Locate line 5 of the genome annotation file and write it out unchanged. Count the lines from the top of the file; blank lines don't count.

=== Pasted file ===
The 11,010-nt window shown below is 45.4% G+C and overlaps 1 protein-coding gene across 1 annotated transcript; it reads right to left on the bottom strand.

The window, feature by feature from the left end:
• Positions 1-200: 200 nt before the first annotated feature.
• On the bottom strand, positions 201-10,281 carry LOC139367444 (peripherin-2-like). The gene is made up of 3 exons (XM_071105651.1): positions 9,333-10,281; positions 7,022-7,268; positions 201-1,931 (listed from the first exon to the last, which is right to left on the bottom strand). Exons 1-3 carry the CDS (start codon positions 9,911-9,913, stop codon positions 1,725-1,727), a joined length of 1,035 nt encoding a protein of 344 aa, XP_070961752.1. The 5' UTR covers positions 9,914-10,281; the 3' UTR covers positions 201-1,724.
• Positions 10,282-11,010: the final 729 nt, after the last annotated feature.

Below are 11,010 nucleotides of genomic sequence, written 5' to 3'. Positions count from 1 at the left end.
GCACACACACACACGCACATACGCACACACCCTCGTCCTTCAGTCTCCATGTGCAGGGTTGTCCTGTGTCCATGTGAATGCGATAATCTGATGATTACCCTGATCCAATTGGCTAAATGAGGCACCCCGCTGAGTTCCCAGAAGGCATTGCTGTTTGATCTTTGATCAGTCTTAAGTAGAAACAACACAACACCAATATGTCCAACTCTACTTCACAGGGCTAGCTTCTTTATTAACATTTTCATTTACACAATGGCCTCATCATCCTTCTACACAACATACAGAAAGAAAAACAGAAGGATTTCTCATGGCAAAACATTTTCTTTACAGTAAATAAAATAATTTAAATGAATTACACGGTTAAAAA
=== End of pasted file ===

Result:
• Positions 10,282-11,010: the final 729 nt, after the last annotated feature.